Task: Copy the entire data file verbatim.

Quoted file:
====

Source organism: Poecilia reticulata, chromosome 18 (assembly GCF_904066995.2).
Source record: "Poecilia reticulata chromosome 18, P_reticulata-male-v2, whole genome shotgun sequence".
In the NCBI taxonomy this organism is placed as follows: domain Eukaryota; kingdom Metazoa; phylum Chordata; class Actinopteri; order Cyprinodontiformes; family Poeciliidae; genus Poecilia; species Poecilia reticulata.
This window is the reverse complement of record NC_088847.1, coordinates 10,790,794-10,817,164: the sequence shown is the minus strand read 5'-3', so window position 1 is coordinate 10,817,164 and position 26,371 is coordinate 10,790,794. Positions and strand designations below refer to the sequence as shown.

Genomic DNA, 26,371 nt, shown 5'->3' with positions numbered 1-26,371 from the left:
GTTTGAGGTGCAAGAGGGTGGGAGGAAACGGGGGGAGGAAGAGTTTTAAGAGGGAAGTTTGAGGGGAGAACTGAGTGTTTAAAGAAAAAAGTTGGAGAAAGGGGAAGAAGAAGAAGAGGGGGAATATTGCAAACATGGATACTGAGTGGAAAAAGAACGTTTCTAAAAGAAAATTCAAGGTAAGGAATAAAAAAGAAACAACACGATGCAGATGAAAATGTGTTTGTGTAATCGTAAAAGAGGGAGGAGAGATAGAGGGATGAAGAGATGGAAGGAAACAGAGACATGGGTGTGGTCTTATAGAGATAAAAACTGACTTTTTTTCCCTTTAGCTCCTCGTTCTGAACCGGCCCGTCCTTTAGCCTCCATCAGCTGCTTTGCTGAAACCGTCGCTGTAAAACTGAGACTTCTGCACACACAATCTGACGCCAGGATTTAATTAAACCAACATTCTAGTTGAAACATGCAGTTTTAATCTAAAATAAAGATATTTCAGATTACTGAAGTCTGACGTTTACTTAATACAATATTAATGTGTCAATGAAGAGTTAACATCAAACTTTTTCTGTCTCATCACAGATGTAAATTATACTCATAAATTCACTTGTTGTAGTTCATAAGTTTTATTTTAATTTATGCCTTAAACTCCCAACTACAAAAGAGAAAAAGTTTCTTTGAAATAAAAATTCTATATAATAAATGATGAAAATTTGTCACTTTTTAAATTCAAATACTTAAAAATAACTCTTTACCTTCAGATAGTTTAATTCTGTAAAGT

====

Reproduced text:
Source organism: Poecilia reticulata, chromosome 18 (assembly GCF_904066995.2).
Source record: "Poecilia reticulata chromosome 18, P_reticulata-male-v2, whole genome shotgun sequence".
In the NCBI taxonomy this organism is placed as follows: domain Eukaryota; kingdom Metazoa; phylum Chordata; class Actinopteri; order Cyprinodontiformes; family Poeciliidae; genus Poecilia; species Poecilia reticulata.
This window is the reverse complement of record NC_088847.1, coordinates 10,790,794-10,817,164: the sequence shown is the minus strand read 5'-3', so window position 1 is coordinate 10,817,164 and position 26,371 is coordinate 10,790,794. Positions and strand designations below refer to the sequence as shown.

Genomic DNA, 26,371 nt, shown 5'->3' with positions numbered 1-26,371 from the left:
GTTTGAGGTGCAAGAGGGTGGGAGGAAACGGGGGGAGGAAGAGTTTTAAGAGGGAAGTTTGAGGGGAGAACTGAGTGTTTAAAGAAAAAAGTTGGAGAAAGGGGAAGAAGAAGAAGAGGGGGAATATTGCAAACATGGATACTGAGTGGAAAAAGAACGTTTCTAAAAGAAAATTCAAGGTAAGGAATAAAAAAGAAACAACACGATGCAGATGAAAATGTGTTTGTGTAATCGTAAAAGAGGGAGGAGAGATAGAGGGATGAAGAGATGGAAGGAAACAGAGACATGGGTGTGGTCTTATAGAGATAAAAACTGACTTTTTTTCCCTTTAGCTCCTCGTTCTGAACCGGCCCGTCCTTTAGCCTCCATCAGCTGCTTTGCTGAAACCGTCGCTGTAAAACTGAGACTTCTGCACACACAATCTGACGCCAGGATTTAATTAAACCAACATTCTAGTTGAAACATGCAGTTTTAATCTAAAATAAAGATATTTCAGATTACTGAAGTCTGACGTTTACTTAATACAATATTAATGTGTCAATGAAGAGTTAACATCAAACTTTTTCTGTCTCATCACAGATGTAAATTATACTCATAAATTCACTTGTTGTAGTTCATAAGTTTTATTTTAATTTATGCCTTAAACTCCCAACTACAAAAGAGAAAAAGTTTCTTTGAAATAAAAATTCTATATAATAAATGATGAAAATTTGTCACTTTTTAAATTCAAATACTTAAAAATAACTCTTTACCTTCAGATAGTTTAATTCTGTAAAGT